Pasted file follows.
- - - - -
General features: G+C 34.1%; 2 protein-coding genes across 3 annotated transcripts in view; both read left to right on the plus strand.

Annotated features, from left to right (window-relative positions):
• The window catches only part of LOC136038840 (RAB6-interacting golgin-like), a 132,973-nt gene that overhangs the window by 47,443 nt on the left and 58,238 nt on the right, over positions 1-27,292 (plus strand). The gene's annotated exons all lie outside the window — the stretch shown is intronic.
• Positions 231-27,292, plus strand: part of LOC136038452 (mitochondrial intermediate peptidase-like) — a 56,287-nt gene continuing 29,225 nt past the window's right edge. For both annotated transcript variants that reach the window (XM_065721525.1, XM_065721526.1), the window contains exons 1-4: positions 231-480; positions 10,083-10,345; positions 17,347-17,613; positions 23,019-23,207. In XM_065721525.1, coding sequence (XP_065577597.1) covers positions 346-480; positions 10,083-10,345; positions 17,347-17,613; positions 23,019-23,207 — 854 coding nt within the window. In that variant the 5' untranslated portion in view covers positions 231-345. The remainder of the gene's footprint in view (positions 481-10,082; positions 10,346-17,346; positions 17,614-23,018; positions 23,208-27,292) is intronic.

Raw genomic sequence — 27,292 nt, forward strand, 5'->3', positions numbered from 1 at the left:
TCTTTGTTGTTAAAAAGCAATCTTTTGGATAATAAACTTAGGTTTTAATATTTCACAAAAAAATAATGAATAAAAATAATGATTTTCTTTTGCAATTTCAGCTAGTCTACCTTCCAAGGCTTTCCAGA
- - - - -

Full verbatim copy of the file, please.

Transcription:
General features: G+C 34.1%; 2 protein-coding genes across 3 annotated transcripts in view; both read left to right on the plus strand.

Annotated features, from left to right (window-relative positions):
• The window catches only part of LOC136038840 (RAB6-interacting golgin-like), a 132,973-nt gene that overhangs the window by 47,443 nt on the left and 58,238 nt on the right, over positions 1-27,292 (plus strand). The gene's annotated exons all lie outside the window — the stretch shown is intronic.
• Positions 231-27,292, plus strand: part of LOC136038452 (mitochondrial intermediate peptidase-like) — a 56,287-nt gene continuing 29,225 nt past the window's right edge. For both annotated transcript variants that reach the window (XM_065721525.1, XM_065721526.1), the window contains exons 1-4: positions 231-480; positions 10,083-10,345; positions 17,347-17,613; positions 23,019-23,207. In XM_065721525.1, coding sequence (XP_065577597.1) covers positions 346-480; positions 10,083-10,345; positions 17,347-17,613; positions 23,019-23,207 — 854 coding nt within the window. In that variant the 5' untranslated portion in view covers positions 231-345. The remainder of the gene's footprint in view (positions 481-10,082; positions 10,346-17,346; positions 17,614-23,018; positions 23,208-27,292) is intronic.

Raw genomic sequence — 27,292 nt, forward strand, 5'->3', positions numbered from 1 at the left:
TCTTTGTTGTTAAAAAGCAATCTTTTGGATAATAAACTTAGGTTTTAATATTTCACAAAAAAATAATGAATAAAAATAATGATTTTCTTTTGCAATTTCAGCTAGTCTACCTTCCAAGGCTTTCCAGA